Other episodes throughout the season lay the groundwork for learning how to be happier in our daily lives, including the importance of social connections; how to confront and overcome disruptive thoughts and bad memories; why our society (wrongly) prioritizes choice over happiness; and how and why the emotions of people around us have such a tremendous influence on our own feelings of happiness and sadness.
In a particularly surprising episode, Santos uses a famous Olympic experience that champion swimmer Michael Phelps had to endure as an example of why positive thinking can actually hold us back, and how negative thinking, or at least imagining the worst possible scenarios for an event, can help us achieve success. At the 2008 Olympics in Beijing, Phelps won his 10th gold medal in the 200 meter butterfly even though his goggles had filled with water early on. He later revealed that he had prepared for everything that could possibly go wrong. So when it did, he was able to overcome the setback.
The importance of having healthy reference points
In one of my favorite episodes, “Episode 3: A Silver Lining,” figure skating champion Michelle Kwan shows up in a fantastic interview about the importance of having healthy reference points.
Reference points are people, data, and situations we compare ourselves to in our mind. They are the alternative reality that you’re paying attention to – even if you might know better.
A classic example is someone who won the lottery. They should be over the moon. Now they’re a millionaire! But, in this situation, research shows the mind of the new millionaire does something tricky. They stop comparing themselves to the less rich and instead compare themselves to the super rich. Using that reference point, they just won’t ever measure up or be happy.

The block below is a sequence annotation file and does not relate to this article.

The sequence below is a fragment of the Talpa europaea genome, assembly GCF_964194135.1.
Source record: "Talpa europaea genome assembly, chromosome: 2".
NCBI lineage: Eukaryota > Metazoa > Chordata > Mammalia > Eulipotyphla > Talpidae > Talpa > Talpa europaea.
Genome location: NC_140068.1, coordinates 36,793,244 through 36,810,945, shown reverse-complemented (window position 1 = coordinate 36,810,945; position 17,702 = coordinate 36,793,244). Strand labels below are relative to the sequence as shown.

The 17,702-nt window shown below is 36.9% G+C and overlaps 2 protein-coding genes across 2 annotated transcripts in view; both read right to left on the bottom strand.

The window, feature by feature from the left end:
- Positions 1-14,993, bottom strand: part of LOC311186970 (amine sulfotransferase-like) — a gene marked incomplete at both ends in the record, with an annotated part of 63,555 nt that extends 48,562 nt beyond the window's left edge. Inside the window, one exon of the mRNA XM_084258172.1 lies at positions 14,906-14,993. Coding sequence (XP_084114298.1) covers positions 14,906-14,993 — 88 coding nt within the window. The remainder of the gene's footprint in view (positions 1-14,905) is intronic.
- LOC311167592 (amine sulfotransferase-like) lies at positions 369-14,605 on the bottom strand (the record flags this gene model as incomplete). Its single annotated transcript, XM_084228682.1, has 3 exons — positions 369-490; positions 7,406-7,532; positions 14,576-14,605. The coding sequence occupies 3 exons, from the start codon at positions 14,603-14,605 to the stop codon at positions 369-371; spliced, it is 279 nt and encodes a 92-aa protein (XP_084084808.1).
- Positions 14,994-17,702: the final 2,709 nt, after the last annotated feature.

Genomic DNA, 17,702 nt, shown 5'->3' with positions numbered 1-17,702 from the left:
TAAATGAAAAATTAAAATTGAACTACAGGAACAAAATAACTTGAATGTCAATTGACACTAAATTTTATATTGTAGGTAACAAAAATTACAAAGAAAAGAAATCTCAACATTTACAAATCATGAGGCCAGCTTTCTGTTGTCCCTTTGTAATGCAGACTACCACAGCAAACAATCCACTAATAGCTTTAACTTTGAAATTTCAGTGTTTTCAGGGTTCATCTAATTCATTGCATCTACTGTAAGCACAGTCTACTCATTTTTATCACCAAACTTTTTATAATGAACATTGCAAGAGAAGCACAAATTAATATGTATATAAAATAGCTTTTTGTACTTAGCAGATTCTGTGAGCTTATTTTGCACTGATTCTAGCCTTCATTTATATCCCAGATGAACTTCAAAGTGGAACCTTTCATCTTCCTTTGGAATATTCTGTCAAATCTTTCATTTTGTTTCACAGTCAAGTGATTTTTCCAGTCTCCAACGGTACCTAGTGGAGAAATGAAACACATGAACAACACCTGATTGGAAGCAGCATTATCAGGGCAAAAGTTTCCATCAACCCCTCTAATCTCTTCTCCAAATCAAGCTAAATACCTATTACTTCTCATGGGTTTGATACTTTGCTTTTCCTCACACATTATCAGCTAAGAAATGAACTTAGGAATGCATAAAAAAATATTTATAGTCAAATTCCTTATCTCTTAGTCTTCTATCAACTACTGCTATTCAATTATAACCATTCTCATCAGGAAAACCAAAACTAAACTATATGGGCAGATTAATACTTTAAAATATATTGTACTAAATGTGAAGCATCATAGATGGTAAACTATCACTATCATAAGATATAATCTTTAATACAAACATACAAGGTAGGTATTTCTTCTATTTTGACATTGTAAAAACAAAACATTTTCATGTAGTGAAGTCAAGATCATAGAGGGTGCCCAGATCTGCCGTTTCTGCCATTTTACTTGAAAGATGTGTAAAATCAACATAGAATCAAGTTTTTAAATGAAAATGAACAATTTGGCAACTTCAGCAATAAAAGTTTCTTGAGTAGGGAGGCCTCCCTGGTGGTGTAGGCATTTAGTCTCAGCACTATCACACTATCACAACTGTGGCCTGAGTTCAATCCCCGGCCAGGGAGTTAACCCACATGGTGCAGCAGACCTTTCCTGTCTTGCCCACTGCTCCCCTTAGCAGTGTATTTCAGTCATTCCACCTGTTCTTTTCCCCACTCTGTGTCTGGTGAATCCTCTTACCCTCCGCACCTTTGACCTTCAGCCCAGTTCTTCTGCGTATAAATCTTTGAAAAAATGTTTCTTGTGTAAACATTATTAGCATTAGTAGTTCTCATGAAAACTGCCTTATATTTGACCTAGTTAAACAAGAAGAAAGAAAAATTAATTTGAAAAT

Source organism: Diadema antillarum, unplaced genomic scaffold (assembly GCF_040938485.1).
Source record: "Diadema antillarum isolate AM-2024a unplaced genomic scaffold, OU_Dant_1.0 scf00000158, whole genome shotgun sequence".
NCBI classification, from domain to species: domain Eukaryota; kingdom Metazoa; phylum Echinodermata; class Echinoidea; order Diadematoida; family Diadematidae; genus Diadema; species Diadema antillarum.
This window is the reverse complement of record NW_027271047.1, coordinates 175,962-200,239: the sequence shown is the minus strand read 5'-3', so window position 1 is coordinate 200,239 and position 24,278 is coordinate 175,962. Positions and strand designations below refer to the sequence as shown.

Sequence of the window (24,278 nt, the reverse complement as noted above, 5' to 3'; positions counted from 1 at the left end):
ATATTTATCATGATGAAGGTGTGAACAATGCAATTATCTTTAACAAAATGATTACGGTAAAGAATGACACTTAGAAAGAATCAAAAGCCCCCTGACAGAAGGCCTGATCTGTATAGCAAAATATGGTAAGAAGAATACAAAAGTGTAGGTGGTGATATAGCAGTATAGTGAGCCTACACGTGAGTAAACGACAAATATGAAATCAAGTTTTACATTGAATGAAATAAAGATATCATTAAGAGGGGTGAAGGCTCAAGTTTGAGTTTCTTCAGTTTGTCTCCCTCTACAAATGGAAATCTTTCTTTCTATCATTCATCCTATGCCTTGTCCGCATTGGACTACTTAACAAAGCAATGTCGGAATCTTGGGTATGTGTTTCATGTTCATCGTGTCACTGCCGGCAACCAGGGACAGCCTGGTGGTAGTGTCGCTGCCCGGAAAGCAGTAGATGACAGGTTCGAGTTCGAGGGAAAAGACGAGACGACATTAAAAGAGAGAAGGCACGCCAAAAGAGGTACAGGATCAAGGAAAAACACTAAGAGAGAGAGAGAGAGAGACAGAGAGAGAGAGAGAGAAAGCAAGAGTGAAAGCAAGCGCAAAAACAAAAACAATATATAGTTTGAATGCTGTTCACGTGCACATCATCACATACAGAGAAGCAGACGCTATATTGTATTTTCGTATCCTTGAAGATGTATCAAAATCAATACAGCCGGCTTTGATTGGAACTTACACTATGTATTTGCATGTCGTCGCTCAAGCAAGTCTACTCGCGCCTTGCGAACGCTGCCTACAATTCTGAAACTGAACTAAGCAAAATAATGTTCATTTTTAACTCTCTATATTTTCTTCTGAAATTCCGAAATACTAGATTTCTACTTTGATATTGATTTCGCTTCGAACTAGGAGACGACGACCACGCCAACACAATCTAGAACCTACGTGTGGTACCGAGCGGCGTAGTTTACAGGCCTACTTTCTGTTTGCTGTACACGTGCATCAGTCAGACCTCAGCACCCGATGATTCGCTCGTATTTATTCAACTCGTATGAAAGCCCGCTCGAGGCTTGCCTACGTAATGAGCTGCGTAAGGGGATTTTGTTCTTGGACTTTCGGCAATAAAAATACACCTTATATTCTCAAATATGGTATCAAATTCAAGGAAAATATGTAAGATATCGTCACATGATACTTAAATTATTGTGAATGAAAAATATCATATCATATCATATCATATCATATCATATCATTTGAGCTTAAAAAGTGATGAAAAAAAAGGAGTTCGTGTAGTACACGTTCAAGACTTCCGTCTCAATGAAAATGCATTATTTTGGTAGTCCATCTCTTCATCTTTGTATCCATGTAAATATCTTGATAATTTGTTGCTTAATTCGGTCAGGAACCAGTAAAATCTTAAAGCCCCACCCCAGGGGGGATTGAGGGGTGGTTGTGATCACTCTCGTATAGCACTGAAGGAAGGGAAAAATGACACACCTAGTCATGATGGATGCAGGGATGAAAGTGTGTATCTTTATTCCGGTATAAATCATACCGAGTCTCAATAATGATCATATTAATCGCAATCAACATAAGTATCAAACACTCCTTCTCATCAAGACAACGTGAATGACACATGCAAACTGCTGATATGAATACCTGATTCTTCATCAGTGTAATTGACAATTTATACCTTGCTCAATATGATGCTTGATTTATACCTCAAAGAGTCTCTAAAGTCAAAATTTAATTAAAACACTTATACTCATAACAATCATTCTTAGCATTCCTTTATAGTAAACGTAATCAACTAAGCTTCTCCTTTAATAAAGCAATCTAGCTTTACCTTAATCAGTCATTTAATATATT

Studies show that comparing yourself to others is really harmful. Not surprisingly, we do it all the time, and then make big decisions based on those faulty reference points. Kwan is an example of one of these unique individuals who picked the right reference points, and that helped her on her Olympics journey. So how did Kwan do it? For one, she used a tactic psychologists call negative visualization – she spent a lot of time wondering what her life would have been like if the good things and successes in her life had never happened. Imagining a worse life for yourself makes you more thankful for the life you have and can free you to focus on the tasks at hand.
Even the professor has more to learn
Another highlight of the series is that you get to learn right along with Santos as she meets people who are putting all of these principles of happiness into practice. That’s exciting on its own, but she takes it to another level because she’s not shy about admitting to her own missteps. She makes it clear that she’s not immune to losing her way along the path to well-being.
“Teaching this podcast has caused me to realize that I don’t always practice what I preach – in fact, some of my guests have explicitly called me on that,” Santos told me. “So I’ve come to recognize even more that these findings aren’t just facts you learn – if you want to see the benefits, you need to work at putting these principles into practice.”
It turns out, happiness can be learned. It takes work, but this podcast opens you up to scientifically solid tips and tricks to enhance your daily life in concrete ways. You’ll learn to develop new positive habits, and actual benefits will follow.